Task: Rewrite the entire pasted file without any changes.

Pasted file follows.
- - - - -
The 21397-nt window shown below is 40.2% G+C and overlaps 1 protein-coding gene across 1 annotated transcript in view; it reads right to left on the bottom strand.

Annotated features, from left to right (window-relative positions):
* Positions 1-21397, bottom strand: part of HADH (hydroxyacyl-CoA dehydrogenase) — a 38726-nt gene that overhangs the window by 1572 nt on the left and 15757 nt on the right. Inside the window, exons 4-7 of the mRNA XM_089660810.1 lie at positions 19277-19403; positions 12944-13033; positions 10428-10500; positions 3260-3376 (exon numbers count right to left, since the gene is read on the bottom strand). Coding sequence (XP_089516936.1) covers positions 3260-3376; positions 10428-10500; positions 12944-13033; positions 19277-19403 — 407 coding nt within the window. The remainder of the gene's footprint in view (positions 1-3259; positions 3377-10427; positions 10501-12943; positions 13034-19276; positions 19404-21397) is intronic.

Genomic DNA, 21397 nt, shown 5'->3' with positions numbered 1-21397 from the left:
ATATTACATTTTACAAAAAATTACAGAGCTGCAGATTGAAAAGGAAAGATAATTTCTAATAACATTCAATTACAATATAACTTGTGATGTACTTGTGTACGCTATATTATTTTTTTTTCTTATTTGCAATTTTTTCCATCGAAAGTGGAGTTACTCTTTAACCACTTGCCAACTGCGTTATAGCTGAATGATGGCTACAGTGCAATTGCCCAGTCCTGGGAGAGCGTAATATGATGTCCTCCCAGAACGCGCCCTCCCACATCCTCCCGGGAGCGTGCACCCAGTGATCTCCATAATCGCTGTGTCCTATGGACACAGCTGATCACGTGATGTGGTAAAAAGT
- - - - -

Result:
The 21397-nt window shown below is 40.2% G+C and overlaps 1 protein-coding gene across 1 annotated transcript in view; it reads right to left on the bottom strand.

Annotated features, from left to right (window-relative positions):
* Positions 1-21397, bottom strand: part of HADH (hydroxyacyl-CoA dehydrogenase) — a 38726-nt gene that overhangs the window by 1572 nt on the left and 15757 nt on the right. Inside the window, exons 4-7 of the mRNA XM_089660810.1 lie at positions 19277-19403; positions 12944-13033; positions 10428-10500; positions 3260-3376 (exon numbers count right to left, since the gene is read on the bottom strand). Coding sequence (XP_089516936.1) covers positions 3260-3376; positions 10428-10500; positions 12944-13033; positions 19277-19403 — 407 coding nt within the window. The remainder of the gene's footprint in view (positions 1-3259; positions 3377-10427; positions 10501-12943; positions 13034-19276; positions 19404-21397) is intronic.

Genomic DNA, 21397 nt, shown 5'->3' with positions numbered 1-21397 from the left:
ATATTACATTTTACAAAAAATTACAGAGCTGCAGATTGAAAAGGAAAGATAATTTCTAATAACATTCAATTACAATATAACTTGTGATGTACTTGTGTACGCTATATTATTTTTTTTTCTTATTTGCAATTTTTTCCATCGAAAGTGGAGTTACTCTTTAACCACTTGCCAACTGCGTTATAGCTGAATGATGGCTACAGTGCAATTGCCCAGTCCTGGGAGAGCGTAATATGATGTCCTCCCAGAACGCGCCCTCCCACATCCTCCCGGGAGCGTGCACCCAGTGATCTCCATAATCGCTGTGTCCTATGGACACAGCTGATCACGTGATGTGGTAAAAAGT